Press restraint--reporting the circle as possible evidence of a 2,000-year-old circular building associated with the Glades cultures--ceased after January 3 with the appearance of a Miami Herald article headlined "Archaeologists Sift Stunning Evidence of Ancient Culture." While reporting on the discovery and quoting Carr and Ricisak, the article also used information and quotations provided by T.L. Riggs, a 72-year-old surveyor who claimed the circle was carved in the rock 2,000 to 3,000 years ago by the Maya who came to south Florida from the Yucatán in huge canoes. The circle was a Maya astronomical observatory for calculating the passage of time, a sort of south Florida Limestonehenge.

During the next two months almost daily local news stories about the Miami Circle fueled international media coverage. Seminole Indians and New Agers visited the site, which was soon closed to the public. Huichol Indians from Mexico, a Maya shaman, kids skipping school, and people wishing to bask in the site's supernatural aura crowded the Brickell Avenue bridge overlooking the circle. A camera was mounted on the roof of a nearby skyscraper so that those not able to make a pilgrimage to the incipient shrine could check it out on their computer screens. Pro-circle demonstrators marched along highways with hand-lettered signs: "Honk to save the Miami Circle." As Ricisak told the Herald, the circle had become sacred ground.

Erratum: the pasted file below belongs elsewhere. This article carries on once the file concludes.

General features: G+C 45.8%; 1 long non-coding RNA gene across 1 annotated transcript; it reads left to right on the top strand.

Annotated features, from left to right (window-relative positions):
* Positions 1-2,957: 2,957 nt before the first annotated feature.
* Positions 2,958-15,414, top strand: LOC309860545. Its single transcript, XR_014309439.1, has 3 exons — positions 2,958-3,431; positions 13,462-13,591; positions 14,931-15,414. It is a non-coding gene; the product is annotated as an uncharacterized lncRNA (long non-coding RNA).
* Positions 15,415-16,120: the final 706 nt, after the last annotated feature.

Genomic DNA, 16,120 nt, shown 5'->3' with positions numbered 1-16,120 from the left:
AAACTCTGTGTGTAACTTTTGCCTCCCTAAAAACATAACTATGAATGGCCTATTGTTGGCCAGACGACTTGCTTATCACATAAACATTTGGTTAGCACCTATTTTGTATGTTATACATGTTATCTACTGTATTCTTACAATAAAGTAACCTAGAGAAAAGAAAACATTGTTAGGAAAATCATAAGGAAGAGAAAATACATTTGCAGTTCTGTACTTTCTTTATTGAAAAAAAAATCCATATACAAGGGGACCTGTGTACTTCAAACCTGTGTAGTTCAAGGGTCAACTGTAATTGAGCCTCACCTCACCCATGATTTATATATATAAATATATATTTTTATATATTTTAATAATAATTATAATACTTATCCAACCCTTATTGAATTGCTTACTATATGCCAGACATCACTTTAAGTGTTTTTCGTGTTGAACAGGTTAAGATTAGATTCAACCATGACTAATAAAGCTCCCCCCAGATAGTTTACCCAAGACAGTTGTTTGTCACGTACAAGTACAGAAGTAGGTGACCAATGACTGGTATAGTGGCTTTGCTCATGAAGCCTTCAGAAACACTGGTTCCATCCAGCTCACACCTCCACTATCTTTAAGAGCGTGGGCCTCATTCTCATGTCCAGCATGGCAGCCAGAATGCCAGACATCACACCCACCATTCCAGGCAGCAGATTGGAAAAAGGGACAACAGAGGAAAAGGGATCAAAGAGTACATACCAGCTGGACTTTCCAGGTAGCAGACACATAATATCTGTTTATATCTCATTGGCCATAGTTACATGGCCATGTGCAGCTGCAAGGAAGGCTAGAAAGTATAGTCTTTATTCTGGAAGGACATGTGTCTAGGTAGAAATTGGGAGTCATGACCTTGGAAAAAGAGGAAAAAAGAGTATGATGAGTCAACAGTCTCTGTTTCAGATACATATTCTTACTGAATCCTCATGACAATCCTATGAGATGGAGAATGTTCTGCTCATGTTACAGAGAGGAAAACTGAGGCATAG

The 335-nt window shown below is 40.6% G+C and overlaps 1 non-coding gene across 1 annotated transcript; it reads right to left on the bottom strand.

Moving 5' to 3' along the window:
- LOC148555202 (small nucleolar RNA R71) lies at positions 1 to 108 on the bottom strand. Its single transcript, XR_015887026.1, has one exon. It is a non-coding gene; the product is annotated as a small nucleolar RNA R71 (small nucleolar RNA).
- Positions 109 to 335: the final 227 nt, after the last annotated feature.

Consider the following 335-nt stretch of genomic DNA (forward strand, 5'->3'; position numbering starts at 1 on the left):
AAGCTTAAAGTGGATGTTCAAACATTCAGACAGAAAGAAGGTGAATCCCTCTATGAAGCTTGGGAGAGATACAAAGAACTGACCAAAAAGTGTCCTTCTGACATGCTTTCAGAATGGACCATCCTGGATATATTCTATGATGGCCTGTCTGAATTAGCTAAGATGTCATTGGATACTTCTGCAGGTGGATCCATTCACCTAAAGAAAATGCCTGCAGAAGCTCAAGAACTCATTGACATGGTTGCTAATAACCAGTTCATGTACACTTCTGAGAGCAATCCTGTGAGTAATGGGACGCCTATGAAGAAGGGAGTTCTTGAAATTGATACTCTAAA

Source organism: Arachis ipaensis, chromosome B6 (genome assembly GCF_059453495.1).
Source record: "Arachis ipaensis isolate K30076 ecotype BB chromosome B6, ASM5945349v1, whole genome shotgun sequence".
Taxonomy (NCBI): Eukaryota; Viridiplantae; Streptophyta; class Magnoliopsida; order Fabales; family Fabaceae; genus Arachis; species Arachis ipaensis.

Not everyone was in favor of saving the circle and voiding the developer's permits to build the apartment complex. Miami badly needed the tax dollars the project would bring. Initially something of a compromise was struck in the form of an ill thought-out plan to cut out and move the circle to a new location. A stone mason hired to do the job backed out at the last minute. It is uncertain whether the soft limestone could have withstood the move. Another plan to make a mold of the circle and build a facsimile elsewhere proved unworkable.

Miami Circle mania found me 350 miles north of Miami in my office at the Florida Museum of Natural History in Gainesville. Almost daily, reporters looking for a quotation or circle adherents looking for a statement of support called. I chose to offer only bland general statements. Why? Because I was skeptical. The Precolumbian inhabitants of Florida certainly made circular structures, small houses for people and much larger council houses and other types of buildings. But no archaeologists had ever found postholes cut into limestone. None was found at the Granada site. Moreover, I found it odd that the postholes were rectangular. All the Precolumbian postholes I had ever seen were round or oval.